Myth, Religion and Science: Politics of Framing Anthropogenic Climate Change
We, as human beings, always seek some explanations in our life, mainly due to physical and psychological survival needs, and we do so based on some assumptions: our realities that we exchange with others. This is also true for explaining disasters. We all try to explain a disaster we face with our perception of reality. In their work about ‘appraising the meaning of disaster’, Grandjean et. al (2008: 195) state that ‘the human tendency to expect an effect proportionate to its cause could be the ultimate origin of our perception of justice’. In other words, our perception of justice is something related to our comprehension of reality. The question of why I faced this or that situation in my life is, in fact, a question about the perception of justice. Its implication is clear: Did I deserve this?
While Irma was churning through Central Florida, I was at the University of Florida campus with six other friends (two dogs and four humans), thinking about human-nonhuman interaction, and asking how we should reframe reality to sustain eco-justice in this world. Today, we sadly know that Irma took a heavy toll on the human and nonhuman species, as Harvey and many other hurricanes did before and Maria caused later. More than 50 people in the US and the Caribbean are no longer alive and more will probably face a huge economic burden. And equally important is the loss of animals, trees, and other members of our ecosystems. For what reason? Did they really deserve this? Not surprisingly, people from different parts of society have antithetical views regarding these questions. So first let me try to classify these views and make an attempt to synthesize them.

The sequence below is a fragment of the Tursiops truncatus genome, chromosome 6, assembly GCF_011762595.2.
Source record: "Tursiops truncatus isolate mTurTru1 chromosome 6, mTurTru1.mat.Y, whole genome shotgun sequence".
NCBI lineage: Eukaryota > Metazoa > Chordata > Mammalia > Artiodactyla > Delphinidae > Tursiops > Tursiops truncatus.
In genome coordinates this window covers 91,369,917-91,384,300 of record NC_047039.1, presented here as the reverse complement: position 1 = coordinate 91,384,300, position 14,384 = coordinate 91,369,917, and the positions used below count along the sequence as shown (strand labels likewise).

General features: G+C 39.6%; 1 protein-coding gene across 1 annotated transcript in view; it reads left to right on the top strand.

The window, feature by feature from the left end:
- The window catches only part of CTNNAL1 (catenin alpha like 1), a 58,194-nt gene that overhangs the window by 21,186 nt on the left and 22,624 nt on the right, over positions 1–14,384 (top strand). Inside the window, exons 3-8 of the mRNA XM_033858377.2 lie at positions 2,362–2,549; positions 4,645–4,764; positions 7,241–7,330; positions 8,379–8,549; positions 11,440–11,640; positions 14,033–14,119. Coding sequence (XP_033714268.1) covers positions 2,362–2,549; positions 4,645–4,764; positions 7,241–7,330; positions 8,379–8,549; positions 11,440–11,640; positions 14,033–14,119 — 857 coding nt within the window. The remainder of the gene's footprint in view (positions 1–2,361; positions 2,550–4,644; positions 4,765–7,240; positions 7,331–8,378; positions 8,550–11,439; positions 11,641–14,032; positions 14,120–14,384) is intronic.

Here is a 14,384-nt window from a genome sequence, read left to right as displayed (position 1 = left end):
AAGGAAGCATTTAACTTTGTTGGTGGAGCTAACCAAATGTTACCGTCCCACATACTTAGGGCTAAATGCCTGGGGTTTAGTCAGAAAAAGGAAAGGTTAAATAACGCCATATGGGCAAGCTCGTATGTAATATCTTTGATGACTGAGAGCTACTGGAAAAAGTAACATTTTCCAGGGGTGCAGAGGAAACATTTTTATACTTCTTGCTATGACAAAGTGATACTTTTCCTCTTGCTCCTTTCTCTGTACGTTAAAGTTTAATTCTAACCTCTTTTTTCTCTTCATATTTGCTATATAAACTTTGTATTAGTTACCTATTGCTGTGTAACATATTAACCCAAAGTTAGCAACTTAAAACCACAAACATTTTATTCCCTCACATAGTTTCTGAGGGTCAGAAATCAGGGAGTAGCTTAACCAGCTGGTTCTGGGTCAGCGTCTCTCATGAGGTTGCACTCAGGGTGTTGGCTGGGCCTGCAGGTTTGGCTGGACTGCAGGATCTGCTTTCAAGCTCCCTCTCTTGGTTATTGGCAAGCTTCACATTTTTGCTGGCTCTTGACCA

During and after Irma, we have read news and watched videos about contrary opinions, e.g. the ones seeing disaster as a way of how God punishes the sinful people (Milbank, 2017), and the others insisting on a scientific understanding of the climate events and linking them to climate change (Lewis, King and Perkins-Kirkpatrick, 2017; King, 2017). Obviously, freedom of belief and freedom of speech are integral dimensions of the democratic society and people are free to express their opinions. However, the citizens must be solidly informed to struggle against ignorance, arrogance and hate speech. Therefore, we must critically examine our frames of mind.